As Benjamin Kunkel points out in an excellent essay in n+1, the worst thing about the “hype cycle” is that it transforms literary criticism, and even reading itself, into an exercise in self-positioning. Readers respond less to the work than to its “relationship to its reputation”: “instead of abandoning yourself to the artifact, you try to exploit inefficiencies in the reputation market” in order to assure your own status on the cutting edge (or as the last bastion of non-commercial integrity, or whatever).

Bearing this in mind, I have made a resolution to write five 5-star Amazon reviews this month of books I love by living authors. I encourage you to do the same! I will also be devoting the next few blog posts to living authors whom I admire. Consider this my way of engaging in polemics about whether I should be engaging in polemics.

See you at the polls!

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10 Responses to “HYPE”

  1. thierry henry Says:

    You recommended Benjamin Kunkel’s n+1 essay. You write for n+1. This blog post is so clearly an insidious effort to further your…uh…CONSPIRACY!

  2. douglas Says:

    “…the worst thing about the “hype cycle” is that it transforms literary criticism, and even reading itself, into an exercise in self-positioning. Readers respond less to the work than to its “relationship to its reputation”: “instead of abandoning yourself to the artifact, you try to exploit inefficiencies in the reputation market” in order to assure your own status on the cutting edge.”

    An excellent thesis. And true not just for authors/readers, but for almost all artists whether they be Tyler, the Creator; Terrence Malick or women (who I assume must get some hype-generating press coverage some place).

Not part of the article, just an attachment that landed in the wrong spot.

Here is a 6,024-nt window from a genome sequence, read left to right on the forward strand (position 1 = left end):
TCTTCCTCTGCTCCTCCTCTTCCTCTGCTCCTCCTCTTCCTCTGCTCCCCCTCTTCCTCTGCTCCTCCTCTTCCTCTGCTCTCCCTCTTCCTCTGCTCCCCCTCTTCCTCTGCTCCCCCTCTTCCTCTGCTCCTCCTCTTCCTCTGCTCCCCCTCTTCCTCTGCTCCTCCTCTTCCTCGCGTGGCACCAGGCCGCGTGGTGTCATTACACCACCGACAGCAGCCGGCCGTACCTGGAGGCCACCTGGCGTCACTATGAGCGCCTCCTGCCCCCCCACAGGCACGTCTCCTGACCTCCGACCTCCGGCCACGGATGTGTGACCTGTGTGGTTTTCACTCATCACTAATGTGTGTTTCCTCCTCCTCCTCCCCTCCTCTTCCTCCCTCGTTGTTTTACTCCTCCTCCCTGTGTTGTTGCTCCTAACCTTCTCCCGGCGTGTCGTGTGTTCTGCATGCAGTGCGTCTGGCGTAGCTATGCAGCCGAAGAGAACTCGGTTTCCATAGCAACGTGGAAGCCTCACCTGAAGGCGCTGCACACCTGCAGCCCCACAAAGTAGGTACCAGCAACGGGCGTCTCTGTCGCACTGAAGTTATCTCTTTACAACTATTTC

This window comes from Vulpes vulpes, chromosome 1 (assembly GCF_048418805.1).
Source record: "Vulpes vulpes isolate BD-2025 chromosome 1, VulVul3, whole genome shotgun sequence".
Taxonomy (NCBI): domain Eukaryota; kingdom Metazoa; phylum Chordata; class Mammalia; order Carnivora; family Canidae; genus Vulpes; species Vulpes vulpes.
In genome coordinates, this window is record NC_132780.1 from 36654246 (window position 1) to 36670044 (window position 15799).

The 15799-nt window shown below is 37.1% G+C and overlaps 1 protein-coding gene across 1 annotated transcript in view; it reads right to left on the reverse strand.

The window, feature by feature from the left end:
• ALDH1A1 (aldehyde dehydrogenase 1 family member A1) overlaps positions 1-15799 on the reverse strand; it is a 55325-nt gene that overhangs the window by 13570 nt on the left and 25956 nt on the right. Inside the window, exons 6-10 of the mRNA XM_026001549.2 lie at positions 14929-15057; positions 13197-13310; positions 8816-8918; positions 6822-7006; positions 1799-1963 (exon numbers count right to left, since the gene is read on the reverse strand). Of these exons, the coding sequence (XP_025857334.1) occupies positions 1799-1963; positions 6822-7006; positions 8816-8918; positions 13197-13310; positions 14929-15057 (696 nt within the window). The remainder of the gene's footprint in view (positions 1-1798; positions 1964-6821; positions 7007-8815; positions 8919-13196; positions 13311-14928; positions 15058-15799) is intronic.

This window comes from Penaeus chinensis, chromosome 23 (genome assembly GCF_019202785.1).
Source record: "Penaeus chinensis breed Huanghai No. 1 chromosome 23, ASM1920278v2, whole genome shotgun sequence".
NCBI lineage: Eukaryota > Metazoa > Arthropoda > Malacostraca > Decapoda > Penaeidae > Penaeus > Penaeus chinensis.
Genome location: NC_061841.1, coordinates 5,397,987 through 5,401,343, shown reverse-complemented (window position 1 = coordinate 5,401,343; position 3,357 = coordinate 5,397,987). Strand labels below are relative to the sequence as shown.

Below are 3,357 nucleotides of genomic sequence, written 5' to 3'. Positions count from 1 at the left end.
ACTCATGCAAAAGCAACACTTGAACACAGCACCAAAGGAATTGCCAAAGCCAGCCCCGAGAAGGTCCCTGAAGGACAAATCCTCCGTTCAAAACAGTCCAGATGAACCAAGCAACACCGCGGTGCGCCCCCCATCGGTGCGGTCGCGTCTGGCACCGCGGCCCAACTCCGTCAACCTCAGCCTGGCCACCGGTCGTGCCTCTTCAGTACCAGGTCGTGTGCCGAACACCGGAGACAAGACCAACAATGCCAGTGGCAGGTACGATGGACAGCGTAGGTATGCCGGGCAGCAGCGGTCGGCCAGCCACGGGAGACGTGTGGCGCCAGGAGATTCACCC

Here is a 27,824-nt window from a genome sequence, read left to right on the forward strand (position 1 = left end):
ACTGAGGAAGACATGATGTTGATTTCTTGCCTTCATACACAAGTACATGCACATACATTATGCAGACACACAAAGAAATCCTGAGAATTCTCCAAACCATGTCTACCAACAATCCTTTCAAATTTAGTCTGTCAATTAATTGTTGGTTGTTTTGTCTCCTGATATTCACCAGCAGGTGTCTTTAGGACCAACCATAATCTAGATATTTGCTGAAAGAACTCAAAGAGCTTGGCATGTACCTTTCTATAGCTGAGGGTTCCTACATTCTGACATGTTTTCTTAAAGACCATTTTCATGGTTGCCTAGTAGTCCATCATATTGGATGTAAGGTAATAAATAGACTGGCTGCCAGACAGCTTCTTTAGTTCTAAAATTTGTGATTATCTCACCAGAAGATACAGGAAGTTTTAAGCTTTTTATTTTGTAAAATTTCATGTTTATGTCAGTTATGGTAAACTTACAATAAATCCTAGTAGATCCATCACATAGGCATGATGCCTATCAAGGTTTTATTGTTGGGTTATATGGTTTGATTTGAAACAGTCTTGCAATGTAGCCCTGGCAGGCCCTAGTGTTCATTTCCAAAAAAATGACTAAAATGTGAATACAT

In all seriousness I applaud your work on this post but a warning: Judging a book’s viability through its Amazon reviews is a fool’s game.

  3. ovaut Says:

    I put down this comment over at Duck Beater’s tumblelog. I’d read McGurl, and got irked. It’s a bit bombastic, so caveats.

    If I was indifferent to all this before, McGurl’s essay was self-discrediting, and now I lean towards Batuman’s view.

    McGurl’s use of the Wolfe parable seems to manifest a misconception. Far as I can tell, he’s using it to say that egotistic elitism, on the order of Wolfe’s, not only doesn’t make you write well, but probably makes you write worse.So what are the lessons for Batuman in that? According to McGurl, they are that Batuman shouldn’t be an egotistic elitist. Because she’ll write worse. McGurl seems to have taken Batuman’s piece to frame an ars poetica, whether conscious or unconscious.

    The view of Batuman’s piece as an endorsement of egotism hinges on this conception of it as an ars poetica, which is a conception that is original to McGurl but which he does not substantiate. I agree that it can be read as an endorsement of elitism. Egotism and elitism should not be confused, though. Neither entails the other: they are not the same.

    Even if his conception of the piece is right, it is straightforward to cite counterexamples which prove his parable to fail to illustrate a rule. Vladimir Nabokov was arrogant as they come. Many of Shakespeare’s sonnets are so confident of their designs on timelessness that they become self-fulfilling, and enact in the reader–in their being read–the timelessness they assert. McGurl’s own essay–I think palpably–constitutes one of those dick-swinging demotions, or slappings-down, which women writers seem apt to attract. I don’t register any want of egotism in the deliberate flair of his journalist’s prose.